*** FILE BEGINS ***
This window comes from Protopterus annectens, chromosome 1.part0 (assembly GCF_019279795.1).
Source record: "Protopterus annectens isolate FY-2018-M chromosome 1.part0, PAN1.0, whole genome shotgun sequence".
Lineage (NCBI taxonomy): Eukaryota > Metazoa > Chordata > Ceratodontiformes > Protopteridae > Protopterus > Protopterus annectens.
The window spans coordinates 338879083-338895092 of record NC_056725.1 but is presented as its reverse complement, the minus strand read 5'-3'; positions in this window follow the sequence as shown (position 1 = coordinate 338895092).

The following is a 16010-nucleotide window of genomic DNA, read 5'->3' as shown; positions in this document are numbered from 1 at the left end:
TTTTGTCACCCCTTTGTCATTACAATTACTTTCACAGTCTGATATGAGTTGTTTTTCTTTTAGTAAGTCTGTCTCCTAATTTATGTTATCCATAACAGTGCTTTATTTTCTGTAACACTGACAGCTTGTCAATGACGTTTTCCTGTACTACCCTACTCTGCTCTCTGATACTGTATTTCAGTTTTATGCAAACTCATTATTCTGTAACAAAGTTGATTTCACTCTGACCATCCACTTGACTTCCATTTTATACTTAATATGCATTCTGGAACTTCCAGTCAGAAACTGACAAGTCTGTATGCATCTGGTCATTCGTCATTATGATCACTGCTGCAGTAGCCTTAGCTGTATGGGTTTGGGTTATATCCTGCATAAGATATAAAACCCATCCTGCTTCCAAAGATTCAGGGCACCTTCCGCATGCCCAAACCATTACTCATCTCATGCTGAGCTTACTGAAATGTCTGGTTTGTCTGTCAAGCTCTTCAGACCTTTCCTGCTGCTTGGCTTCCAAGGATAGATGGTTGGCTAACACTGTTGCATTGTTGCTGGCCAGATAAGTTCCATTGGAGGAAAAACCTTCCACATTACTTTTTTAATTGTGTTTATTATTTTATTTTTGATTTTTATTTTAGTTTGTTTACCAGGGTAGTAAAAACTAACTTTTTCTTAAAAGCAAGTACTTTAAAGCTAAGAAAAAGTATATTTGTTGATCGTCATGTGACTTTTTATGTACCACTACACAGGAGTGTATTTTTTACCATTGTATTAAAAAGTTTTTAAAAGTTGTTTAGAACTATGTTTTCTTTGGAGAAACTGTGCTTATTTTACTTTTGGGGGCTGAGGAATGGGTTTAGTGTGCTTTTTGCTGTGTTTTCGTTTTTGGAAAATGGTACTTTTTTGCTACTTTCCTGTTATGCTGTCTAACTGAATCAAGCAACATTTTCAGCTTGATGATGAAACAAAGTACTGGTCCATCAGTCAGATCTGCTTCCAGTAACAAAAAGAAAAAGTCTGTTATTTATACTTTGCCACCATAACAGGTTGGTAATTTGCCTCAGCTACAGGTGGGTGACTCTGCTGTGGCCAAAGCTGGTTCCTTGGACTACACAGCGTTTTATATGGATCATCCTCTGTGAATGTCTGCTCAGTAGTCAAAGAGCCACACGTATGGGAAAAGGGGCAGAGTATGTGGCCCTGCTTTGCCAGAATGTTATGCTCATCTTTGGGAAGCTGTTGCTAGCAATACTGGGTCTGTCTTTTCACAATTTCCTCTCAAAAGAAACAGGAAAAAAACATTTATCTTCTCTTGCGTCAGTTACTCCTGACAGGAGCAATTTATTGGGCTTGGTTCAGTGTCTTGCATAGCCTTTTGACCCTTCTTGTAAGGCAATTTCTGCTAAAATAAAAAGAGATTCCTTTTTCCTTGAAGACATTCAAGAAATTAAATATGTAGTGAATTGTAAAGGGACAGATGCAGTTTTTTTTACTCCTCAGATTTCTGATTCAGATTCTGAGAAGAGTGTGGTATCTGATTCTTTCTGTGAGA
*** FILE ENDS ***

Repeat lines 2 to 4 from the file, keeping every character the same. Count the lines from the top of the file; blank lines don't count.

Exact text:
Source record: "Protopterus annectens isolate FY-2018-M chromosome 1.part0, PAN1.0, whole genome shotgun sequence".
Lineage (NCBI taxonomy): Eukaryota > Metazoa > Chordata > Ceratodontiformes > Protopteridae > Protopterus > Protopterus annectens.
The window spans coordinates 338879083-338895092 of record NC_056725.1 but is presented as its reverse complement, the minus strand read 5'-3'; positions in this window follow the sequence as shown (position 1 = coordinate 338895092).